Miss a day, miss a lot. Subscribe to The Defender's Top News of the Day. It's free.

There’s a lot of talk about the threat “anti-vaxxers” pose to public health and what should be done about them. Last year, the World Health Organization (WHO) named vaccine hesitancy one of the top 10 global health threats alongside Ebola, HIV and antimicrobial resistance.

The mainstream media kicked into high gear as it bemoaned the stubborn and growing population of people who were unwilling to roll up their sleeves. As a result, some health officials and legislators have started recommending punitive measures, like preventing vaccine refusers from receiving public education, getting on airplanes or entering restaurants. Others want to consider criminalizing the sharing of what they consider “vaccine misinformation.”

On community Facebook pages, posts deemed to be dangerous conspiracy theories are taken down and people mock and vilify their own neighbors if they dare to question the “safe and effective” vaccine narrative.

Organizations like the New Jersey Public Health Association have even enlisted the help of Joe Smyser and the Public Good Project (PGP) to use algorithms to help make sense of these resistors. PGP’s Project, Vaccine Communication Tracking & Response, uses artificial intelligence monitoring to collect and analyze publicly available media data in the hopes of amplifying pro-vaccination messages. PGP encourages the use of influencers and social media to better access specific populations.

It’s Stronger campaign takes a more aggressive approach. The organization claims to be “the first vaccine advocacy campaign to focus on the root cause of vaccine hesitancy — misinformation.”

According to PGP’s  website, “exposure to vaccine opposition content grew 60% during COVID-19” (and that data appears to be from May). They consider this “misformation” to be directly responsible for a considerable drop in vaccine compliance. Their solution is to recruit people to fight back by blocking and reporting people from social media feeds, making comments, such as “not true” to invite others to be skeptical, and following “experts” like Tom Freiden, former director of the Centers for Disease Control and Prevention, and WHO director, Tedros Adhanom Ghebreyesus.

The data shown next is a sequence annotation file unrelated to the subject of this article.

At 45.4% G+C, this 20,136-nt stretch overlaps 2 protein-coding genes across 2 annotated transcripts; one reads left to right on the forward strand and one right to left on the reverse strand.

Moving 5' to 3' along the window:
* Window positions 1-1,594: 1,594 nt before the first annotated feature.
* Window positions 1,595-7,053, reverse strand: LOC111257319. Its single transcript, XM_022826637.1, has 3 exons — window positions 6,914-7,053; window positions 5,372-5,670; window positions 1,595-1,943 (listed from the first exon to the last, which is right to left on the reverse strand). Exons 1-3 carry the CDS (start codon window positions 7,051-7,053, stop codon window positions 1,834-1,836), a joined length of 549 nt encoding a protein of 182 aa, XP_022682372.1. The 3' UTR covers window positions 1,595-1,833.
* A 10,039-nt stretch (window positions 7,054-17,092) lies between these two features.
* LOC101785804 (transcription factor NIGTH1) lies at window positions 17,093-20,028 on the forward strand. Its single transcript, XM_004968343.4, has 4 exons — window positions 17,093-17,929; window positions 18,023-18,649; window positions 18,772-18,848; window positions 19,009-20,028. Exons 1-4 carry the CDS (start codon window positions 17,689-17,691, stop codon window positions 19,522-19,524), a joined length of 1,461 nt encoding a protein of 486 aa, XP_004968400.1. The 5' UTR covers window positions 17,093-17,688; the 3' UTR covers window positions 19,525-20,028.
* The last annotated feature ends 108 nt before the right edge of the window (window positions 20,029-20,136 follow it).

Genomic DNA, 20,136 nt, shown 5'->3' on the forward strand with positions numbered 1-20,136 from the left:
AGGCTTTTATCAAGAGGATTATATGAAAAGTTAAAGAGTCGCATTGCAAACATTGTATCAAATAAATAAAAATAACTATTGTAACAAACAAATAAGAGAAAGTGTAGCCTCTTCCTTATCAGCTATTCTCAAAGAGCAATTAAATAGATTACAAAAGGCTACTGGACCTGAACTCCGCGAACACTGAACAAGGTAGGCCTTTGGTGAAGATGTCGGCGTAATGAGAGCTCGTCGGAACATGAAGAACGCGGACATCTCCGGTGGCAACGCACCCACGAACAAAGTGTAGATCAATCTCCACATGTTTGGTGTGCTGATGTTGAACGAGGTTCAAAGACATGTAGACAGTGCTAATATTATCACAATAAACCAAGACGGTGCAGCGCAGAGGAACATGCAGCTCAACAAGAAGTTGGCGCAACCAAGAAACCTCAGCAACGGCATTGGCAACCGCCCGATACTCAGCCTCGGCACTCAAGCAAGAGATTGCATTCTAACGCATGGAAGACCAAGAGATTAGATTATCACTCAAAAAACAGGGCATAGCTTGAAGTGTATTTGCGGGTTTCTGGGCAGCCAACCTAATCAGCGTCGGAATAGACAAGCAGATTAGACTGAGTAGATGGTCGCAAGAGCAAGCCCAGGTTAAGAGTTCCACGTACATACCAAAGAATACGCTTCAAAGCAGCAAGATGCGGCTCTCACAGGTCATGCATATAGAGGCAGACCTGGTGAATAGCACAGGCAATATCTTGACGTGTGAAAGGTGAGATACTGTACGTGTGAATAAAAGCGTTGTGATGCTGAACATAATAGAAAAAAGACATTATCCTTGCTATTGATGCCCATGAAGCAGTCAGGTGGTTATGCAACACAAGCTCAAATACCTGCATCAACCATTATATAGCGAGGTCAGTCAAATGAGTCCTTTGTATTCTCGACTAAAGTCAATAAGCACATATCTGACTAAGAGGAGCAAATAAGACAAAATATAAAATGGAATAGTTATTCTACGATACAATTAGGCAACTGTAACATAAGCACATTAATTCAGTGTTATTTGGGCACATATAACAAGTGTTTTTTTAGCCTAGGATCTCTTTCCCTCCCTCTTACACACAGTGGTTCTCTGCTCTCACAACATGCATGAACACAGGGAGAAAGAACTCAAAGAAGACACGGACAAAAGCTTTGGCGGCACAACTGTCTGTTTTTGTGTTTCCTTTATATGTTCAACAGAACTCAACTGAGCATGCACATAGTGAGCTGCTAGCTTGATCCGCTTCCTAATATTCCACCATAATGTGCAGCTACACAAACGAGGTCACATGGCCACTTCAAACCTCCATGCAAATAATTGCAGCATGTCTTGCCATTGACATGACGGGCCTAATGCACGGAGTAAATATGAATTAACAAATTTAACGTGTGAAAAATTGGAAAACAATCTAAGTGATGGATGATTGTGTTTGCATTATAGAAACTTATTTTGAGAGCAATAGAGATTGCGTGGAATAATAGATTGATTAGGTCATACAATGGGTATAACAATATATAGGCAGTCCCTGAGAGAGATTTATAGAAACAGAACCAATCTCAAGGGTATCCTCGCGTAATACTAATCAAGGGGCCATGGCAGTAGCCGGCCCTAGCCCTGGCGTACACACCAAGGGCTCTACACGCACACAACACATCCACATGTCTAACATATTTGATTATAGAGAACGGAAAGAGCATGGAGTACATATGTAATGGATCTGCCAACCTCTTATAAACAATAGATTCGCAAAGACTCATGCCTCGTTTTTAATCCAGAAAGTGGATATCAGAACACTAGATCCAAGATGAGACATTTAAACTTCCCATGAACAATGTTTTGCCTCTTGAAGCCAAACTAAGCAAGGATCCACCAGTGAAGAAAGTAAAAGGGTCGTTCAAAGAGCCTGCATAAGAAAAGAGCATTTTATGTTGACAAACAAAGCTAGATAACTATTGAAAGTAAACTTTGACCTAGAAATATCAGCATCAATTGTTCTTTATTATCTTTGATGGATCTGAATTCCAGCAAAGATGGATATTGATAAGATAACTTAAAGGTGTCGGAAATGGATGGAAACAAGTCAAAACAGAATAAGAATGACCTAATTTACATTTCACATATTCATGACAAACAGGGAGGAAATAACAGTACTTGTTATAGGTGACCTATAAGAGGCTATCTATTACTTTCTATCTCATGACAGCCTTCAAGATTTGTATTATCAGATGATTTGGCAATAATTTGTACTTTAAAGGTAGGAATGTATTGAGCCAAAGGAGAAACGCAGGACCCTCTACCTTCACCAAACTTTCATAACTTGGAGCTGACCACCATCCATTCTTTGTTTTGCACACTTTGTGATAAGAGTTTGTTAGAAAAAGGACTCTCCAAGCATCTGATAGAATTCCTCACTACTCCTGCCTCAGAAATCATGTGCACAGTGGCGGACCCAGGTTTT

Another organization, Shots Heard Round The World, describes itself as a “digital cavalry dedicated to protecting the social media pages of health care providers and practices.” Founded by pediatrician, Todd Wolynn, the organization’s motto is “When Anti-Vaxxers Attack, We Fight Back.” These practitioners describe the vaccine-hesitant as “anti-science, anti-vaxx terrorists” and offer a downloadable toolkit for fighting back.

But treating those who challenge the vaccine paradigm like the enemy is unlikely to enlist the cooperation of parents or promote vaccine confidence. And Stronger.org may have missed the mark with its misinformation claims.

Other public health authorities are finally beginning to acknowledge that resolving vaccine hesitancy is more than a matter of messaging. And some even lend legitimacy to the concerns of reluctant parents.

At the 2019 Global Vaccine Safety Summit, Dr. Heidi Larson, director of the Vaccine Confidence Project, acknowledged:

“There’s a lot of safety science that’s needed and without the good science we can’t have good communication … you can’t just repurpose the same old science to make it sound better if you don’t have the science that’s relevant to the new problems. So we need much more investment in safety science.”

WHO’s chief scientist, Dr. Soumya Swaminathan, seems to agree. At the same event, she said, “I don’t think we can overemphasize the fact that we really don’t have very good safety monitoring in many countries, and this adds to the miscommunication the misapprehensions because we’re not able to give clear-cut answers when people ask questions about the deaths that have occurred due to a particular vaccine. And this always gets blown up in the media.”

Given this, perhaps it’s time for a different approach. So far, virtually every attempt to address vaccine hesitancy has relied on denial, dismissal, censorship, shaming and even coercion, and most have resulted in louder voices and a growing number of people asking questions.

If our legislators and public health authorities are truly concerned about improving vaccine compliance without resorting to coercion, they will have to stop and examine the concerns of the vaccine-hesitant.

Here are some ways that public health agencies and media can begin a process to restore trust in the vaccination program:

1. Ditch the name-calling and gaslighting 

For starters, the term “anti-vaxxer” is misinformation, as most of these people start out believing that vaccines are the public health panacea they claim to be. “Pro-Informed Consent” is a much more accurate designation, which is why this community is so active in sharing what they know about adjuvants, clinical trials, legislation and science related to vaccines.